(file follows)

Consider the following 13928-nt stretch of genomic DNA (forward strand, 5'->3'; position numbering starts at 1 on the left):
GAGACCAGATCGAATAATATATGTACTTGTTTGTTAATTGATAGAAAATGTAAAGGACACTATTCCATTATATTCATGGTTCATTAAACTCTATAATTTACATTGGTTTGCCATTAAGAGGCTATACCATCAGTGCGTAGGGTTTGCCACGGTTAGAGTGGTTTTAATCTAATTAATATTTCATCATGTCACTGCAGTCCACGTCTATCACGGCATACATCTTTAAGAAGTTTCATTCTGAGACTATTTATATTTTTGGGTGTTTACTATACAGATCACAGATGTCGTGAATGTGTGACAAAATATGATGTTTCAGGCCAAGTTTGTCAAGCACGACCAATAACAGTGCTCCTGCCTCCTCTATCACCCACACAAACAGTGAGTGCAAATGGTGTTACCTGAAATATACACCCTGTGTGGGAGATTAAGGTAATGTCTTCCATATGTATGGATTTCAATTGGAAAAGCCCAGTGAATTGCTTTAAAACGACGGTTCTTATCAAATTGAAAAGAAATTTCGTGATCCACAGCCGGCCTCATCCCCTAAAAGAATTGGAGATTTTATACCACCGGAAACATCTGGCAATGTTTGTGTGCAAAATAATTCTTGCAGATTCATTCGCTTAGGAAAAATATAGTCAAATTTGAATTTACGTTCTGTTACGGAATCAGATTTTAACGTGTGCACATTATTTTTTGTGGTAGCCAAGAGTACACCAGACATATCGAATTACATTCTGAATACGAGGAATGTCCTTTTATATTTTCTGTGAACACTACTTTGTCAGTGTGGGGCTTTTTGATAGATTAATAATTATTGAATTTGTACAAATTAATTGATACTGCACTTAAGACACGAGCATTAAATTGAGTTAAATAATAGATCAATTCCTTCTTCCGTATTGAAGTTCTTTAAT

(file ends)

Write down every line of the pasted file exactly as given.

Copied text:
Consider the following 13928-nt stretch of genomic DNA (forward strand, 5'->3'; position numbering starts at 1 on the left):
GAGACCAGATCGAATAATATATGTACTTGTTTGTTAATTGATAGAAAATGTAAAGGACACTATTCCATTATATTCATGGTTCATTAAACTCTATAATTTACATTGGTTTGCCATTAAGAGGCTATACCATCAGTGCGTAGGGTTTGCCACGGTTAGAGTGGTTTTAATCTAATTAATATTTCATCATGTCACTGCAGTCCACGTCTATCACGGCATACATCTTTAAGAAGTTTCATTCTGAGACTATTTATATTTTTGGGTGTTTACTATACAGATCACAGATGTCGTGAATGTGTGACAAAATATGATGTTTCAGGCCAAGTTTGTCAAGCACGACCAATAACAGTGCTCCTGCCTCCTCTATCACCCACACAAACAGTGAGTGCAAATGGTGTTACCTGAAATATACACCCTGTGTGGGAGATTAAGGTAATGTCTTCCATATGTATGGATTTCAATTGGAAAAGCCCAGTGAATTGCTTTAAAACGACGGTTCTTATCAAATTGAAAAGAAATTTCGTGATCCACAGCCGGCCTCATCCCCTAAAAGAATTGGAGATTTTATACCACCGGAAACATCTGGCAATGTTTGTGTGCAAAATAATTCTTGCAGATTCATTCGCTTAGGAAAAATATAGTCAAATTTGAATTTACGTTCTGTTACGGAATCAGATTTTAACGTGTGCACATTATTTTTTGTGGTAGCCAAGAGTACACCAGACATATCGAATTACATTCTGAATACGAGGAATGTCCTTTTATATTTTCTGTGAACACTACTTTGTCAGTGTGGGGCTTTTTGATAGATTAATAATTATTGAATTTGTACAAATTAATTGATACTGCACTTAAGACACGAGCATTAAATTGAGTTAAATAATAGATCAATTCCTTCTTCCGTATTGAAGTTCTTTAAT